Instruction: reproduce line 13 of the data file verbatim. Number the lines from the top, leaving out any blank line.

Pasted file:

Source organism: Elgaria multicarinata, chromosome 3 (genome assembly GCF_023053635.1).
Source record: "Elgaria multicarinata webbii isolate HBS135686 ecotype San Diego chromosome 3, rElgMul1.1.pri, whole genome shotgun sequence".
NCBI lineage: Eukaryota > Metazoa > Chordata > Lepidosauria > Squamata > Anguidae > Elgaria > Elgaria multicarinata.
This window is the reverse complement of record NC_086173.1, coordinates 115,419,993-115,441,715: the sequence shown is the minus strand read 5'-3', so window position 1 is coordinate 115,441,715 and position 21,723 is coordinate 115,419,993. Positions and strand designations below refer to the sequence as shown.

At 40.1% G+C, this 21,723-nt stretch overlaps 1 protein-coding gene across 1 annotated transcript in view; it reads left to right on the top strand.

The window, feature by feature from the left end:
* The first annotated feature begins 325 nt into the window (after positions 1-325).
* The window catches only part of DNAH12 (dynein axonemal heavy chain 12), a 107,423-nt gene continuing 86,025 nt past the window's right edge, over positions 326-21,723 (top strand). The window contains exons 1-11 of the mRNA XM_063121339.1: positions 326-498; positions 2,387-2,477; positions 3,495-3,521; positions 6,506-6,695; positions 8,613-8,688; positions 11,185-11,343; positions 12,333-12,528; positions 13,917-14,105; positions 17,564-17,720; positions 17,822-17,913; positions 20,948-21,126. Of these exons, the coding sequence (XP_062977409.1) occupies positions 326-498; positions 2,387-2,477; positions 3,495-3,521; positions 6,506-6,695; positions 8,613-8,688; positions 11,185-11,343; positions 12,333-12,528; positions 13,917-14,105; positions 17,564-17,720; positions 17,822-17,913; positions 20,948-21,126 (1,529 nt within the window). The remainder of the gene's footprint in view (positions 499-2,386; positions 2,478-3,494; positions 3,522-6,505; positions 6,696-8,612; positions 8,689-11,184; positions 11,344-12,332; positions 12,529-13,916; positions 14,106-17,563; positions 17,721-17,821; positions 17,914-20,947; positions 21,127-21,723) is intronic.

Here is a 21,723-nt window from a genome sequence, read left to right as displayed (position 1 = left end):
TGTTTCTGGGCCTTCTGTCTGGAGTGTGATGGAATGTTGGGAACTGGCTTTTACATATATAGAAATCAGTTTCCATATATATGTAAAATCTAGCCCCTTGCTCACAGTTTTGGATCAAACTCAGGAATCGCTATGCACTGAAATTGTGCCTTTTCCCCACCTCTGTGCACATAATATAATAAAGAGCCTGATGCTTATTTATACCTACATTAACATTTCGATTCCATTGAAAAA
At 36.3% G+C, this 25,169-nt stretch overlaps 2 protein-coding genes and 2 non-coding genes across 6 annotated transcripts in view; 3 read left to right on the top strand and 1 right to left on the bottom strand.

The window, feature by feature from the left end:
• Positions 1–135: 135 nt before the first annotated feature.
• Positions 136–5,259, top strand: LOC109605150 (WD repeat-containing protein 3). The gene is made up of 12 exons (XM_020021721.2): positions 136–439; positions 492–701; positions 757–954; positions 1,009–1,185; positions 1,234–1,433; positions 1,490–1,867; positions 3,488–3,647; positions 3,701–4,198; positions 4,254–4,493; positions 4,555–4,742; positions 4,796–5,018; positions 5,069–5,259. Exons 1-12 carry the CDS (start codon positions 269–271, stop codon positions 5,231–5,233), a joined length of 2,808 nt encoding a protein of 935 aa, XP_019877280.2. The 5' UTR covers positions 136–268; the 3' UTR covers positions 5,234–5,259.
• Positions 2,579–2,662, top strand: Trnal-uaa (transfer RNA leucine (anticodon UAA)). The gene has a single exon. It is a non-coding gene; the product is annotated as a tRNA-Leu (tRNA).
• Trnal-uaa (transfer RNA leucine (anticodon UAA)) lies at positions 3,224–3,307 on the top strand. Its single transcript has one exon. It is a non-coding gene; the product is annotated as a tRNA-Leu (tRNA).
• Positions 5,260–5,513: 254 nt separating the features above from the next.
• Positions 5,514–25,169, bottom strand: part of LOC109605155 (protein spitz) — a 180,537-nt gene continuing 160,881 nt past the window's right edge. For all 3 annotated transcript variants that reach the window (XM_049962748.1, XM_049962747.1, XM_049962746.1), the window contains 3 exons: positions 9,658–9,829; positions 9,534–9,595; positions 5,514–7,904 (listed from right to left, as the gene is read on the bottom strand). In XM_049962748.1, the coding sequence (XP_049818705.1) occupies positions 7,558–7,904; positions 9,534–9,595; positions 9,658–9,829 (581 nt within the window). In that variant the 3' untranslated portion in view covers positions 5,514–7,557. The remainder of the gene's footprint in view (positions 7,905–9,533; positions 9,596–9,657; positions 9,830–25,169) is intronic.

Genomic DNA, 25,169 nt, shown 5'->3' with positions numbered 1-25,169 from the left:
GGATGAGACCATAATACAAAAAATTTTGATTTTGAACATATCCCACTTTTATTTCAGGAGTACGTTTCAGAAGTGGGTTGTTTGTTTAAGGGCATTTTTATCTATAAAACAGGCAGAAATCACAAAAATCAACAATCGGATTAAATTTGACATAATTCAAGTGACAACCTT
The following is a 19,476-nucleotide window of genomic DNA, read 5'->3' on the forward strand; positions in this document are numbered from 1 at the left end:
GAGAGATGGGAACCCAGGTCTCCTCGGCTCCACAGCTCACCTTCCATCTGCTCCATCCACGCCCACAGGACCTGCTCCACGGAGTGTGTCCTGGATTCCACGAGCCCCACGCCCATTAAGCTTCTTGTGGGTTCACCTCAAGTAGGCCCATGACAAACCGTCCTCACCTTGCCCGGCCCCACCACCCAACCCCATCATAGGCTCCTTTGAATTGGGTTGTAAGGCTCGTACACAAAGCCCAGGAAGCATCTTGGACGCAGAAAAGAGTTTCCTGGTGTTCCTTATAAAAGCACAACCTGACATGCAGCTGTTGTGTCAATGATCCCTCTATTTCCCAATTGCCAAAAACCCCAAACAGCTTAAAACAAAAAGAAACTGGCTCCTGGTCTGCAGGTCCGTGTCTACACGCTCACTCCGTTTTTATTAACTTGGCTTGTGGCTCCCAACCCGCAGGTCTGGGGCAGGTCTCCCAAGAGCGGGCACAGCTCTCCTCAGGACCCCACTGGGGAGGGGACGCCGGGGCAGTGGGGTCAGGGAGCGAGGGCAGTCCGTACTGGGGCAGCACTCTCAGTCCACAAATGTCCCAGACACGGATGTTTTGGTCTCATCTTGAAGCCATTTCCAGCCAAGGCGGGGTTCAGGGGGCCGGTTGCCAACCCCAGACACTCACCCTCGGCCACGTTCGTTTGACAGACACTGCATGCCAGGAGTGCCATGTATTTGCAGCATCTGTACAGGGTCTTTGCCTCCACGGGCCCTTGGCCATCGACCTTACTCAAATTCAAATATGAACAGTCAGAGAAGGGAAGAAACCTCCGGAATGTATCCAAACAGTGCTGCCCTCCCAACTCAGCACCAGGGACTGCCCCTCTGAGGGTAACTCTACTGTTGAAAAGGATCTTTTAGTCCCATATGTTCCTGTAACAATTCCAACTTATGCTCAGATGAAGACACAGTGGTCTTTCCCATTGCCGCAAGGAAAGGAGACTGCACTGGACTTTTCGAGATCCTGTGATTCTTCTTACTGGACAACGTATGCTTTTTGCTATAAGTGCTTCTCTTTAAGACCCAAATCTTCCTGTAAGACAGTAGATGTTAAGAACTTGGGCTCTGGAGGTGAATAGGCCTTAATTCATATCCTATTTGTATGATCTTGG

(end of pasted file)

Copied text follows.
• Positions 1–135: 135 nt before the first annotated feature.